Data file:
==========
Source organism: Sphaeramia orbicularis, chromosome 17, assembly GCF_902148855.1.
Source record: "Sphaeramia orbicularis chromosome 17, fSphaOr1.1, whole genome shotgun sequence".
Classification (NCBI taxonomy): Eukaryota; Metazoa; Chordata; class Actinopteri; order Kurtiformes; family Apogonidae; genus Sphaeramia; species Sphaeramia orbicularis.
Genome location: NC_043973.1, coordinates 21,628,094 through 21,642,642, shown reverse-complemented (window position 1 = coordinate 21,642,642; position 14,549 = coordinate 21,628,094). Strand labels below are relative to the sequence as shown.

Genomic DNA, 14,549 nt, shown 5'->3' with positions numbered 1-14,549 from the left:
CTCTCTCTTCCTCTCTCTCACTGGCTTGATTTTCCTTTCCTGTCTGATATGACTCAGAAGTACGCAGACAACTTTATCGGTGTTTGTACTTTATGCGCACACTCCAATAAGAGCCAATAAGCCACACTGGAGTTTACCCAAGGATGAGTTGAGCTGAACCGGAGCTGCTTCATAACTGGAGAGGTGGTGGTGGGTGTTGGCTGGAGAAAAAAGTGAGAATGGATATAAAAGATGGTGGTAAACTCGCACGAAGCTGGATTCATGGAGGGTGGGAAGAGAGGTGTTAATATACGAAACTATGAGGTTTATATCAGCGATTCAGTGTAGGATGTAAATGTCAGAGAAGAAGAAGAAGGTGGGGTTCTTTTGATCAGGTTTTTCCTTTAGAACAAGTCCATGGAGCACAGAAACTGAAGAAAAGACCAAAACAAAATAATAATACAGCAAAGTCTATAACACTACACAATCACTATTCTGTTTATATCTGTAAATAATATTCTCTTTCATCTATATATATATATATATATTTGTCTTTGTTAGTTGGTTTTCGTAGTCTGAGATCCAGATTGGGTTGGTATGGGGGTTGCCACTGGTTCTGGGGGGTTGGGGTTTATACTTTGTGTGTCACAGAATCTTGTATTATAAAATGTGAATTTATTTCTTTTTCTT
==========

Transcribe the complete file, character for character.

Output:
Source organism: Sphaeramia orbicularis, chromosome 17, assembly GCF_902148855.1.
Source record: "Sphaeramia orbicularis chromosome 17, fSphaOr1.1, whole genome shotgun sequence".
Classification (NCBI taxonomy): Eukaryota; Metazoa; Chordata; class Actinopteri; order Kurtiformes; family Apogonidae; genus Sphaeramia; species Sphaeramia orbicularis.
Genome location: NC_043973.1, coordinates 21,628,094 through 21,642,642, shown reverse-complemented (window position 1 = coordinate 21,642,642; position 14,549 = coordinate 21,628,094). Strand labels below are relative to the sequence as shown.

Genomic DNA, 14,549 nt, shown 5'->3' with positions numbered 1-14,549 from the left:
CTCTCTCTTCCTCTCTCTCACTGGCTTGATTTTCCTTTCCTGTCTGATATGACTCAGAAGTACGCAGACAACTTTATCGGTGTTTGTACTTTATGCGCACACTCCAATAAGAGCCAATAAGCCACACTGGAGTTTACCCAAGGATGAGTTGAGCTGAACCGGAGCTGCTTCATAACTGGAGAGGTGGTGGTGGGTGTTGGCTGGAGAAAAAAGTGAGAATGGATATAAAAGATGGTGGTAAACTCGCACGAAGCTGGATTCATGGAGGGTGGGAAGAGAGGTGTTAATATACGAAACTATGAGGTTTATATCAGCGATTCAGTGTAGGATGTAAATGTCAGAGAAGAAGAAGAAGGTGGGGTTCTTTTGATCAGGTTTTTCCTTTAGAACAAGTCCATGGAGCACAGAAACTGAAGAAAAGACCAAAACAAAATAATAATACAGCAAAGTCTATAACACTACACAATCACTATTCTGTTTATATCTGTAAATAATATTCTCTTTCATCTATATATATATATATATATTTGTCTTTGTTAGTTGGTTTTCGTAGTCTGAGATCCAGATTGGGTTGGTATGGGGGTTGCCACTGGTTCTGGGGGGTTGGGGTTTATACTTTGTGTGTCACAGAATCTTGTATTATAAAATGTGAATTTATTTCTTTTTCTT